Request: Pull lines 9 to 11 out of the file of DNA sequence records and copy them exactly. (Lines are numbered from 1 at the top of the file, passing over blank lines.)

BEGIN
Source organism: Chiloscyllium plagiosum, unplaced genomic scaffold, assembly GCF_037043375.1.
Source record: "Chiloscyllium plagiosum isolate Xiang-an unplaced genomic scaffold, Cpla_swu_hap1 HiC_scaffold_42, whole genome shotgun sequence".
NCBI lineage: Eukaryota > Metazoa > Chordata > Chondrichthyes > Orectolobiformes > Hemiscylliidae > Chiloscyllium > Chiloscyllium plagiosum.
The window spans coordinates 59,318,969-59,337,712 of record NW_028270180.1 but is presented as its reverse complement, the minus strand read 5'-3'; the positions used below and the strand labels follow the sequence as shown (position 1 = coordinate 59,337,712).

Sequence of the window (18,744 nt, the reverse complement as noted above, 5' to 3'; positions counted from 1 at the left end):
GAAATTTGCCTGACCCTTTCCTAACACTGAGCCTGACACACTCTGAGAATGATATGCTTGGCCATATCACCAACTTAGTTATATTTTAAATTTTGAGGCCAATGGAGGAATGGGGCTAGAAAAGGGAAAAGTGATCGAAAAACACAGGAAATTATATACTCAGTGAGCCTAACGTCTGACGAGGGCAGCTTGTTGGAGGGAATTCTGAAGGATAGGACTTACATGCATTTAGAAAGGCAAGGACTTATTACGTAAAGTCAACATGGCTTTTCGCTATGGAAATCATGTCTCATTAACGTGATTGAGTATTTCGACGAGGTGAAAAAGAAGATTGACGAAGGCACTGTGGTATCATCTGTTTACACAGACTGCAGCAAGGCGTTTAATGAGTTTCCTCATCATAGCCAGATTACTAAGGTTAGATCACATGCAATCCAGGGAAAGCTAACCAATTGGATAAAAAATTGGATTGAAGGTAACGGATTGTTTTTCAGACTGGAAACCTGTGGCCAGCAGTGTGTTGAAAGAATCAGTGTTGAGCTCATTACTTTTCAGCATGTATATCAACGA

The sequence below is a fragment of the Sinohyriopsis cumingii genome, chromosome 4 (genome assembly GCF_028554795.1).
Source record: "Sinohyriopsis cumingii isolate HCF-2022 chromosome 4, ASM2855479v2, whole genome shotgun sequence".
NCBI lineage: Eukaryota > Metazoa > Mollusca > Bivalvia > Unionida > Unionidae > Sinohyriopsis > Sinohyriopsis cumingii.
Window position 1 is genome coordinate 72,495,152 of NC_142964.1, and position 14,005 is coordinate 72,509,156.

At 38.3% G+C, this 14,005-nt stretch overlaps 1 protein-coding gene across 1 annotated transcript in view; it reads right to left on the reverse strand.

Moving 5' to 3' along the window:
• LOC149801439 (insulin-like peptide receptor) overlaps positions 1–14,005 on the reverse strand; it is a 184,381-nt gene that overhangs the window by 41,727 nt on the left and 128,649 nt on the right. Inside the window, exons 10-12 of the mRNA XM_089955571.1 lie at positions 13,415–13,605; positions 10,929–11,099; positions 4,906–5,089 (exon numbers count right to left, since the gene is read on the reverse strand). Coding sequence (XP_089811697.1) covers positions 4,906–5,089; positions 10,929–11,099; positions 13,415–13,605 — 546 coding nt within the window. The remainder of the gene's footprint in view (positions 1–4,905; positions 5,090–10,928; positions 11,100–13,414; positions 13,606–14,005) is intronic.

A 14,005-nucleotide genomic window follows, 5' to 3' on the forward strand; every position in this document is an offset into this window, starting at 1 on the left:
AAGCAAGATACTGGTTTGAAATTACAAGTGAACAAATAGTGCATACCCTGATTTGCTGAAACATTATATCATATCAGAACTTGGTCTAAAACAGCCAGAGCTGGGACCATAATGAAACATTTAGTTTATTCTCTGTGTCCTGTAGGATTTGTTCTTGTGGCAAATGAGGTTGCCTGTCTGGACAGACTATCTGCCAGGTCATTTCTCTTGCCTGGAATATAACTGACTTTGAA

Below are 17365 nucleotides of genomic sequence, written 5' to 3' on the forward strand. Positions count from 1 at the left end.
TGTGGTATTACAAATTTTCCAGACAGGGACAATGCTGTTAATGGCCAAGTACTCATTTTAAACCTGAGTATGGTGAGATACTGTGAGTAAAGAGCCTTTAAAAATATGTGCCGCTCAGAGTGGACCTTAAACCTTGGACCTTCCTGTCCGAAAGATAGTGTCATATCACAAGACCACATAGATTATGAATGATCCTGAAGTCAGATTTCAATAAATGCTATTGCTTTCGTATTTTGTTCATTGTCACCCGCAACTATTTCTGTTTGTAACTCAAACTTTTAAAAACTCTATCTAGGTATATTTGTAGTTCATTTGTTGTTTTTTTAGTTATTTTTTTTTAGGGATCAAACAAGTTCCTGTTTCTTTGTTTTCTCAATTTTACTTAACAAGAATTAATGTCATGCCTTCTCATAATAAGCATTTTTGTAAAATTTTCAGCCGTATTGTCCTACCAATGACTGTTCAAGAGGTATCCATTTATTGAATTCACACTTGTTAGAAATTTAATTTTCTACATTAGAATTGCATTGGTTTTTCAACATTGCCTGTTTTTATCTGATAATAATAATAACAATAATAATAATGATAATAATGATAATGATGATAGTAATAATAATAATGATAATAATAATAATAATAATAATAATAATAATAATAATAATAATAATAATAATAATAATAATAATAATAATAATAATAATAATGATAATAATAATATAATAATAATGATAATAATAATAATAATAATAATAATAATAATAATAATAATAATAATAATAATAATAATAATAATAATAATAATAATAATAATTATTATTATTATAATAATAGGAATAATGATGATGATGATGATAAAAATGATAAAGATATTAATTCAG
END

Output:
NCBI lineage: Eukaryota > Metazoa > Mollusca > Bivalvia > Unionida > Unionidae > Sinohyriopsis > Sinohyriopsis cumingii.
Window position 1 is genome coordinate 72,495,152 of NC_142964.1, and position 14,005 is coordinate 72,509,156.

At 38.3% G+C, this 14,005-nt stretch overlaps 1 protein-coding gene across 1 annotated transcript in view; it reads right to left on the reverse strand.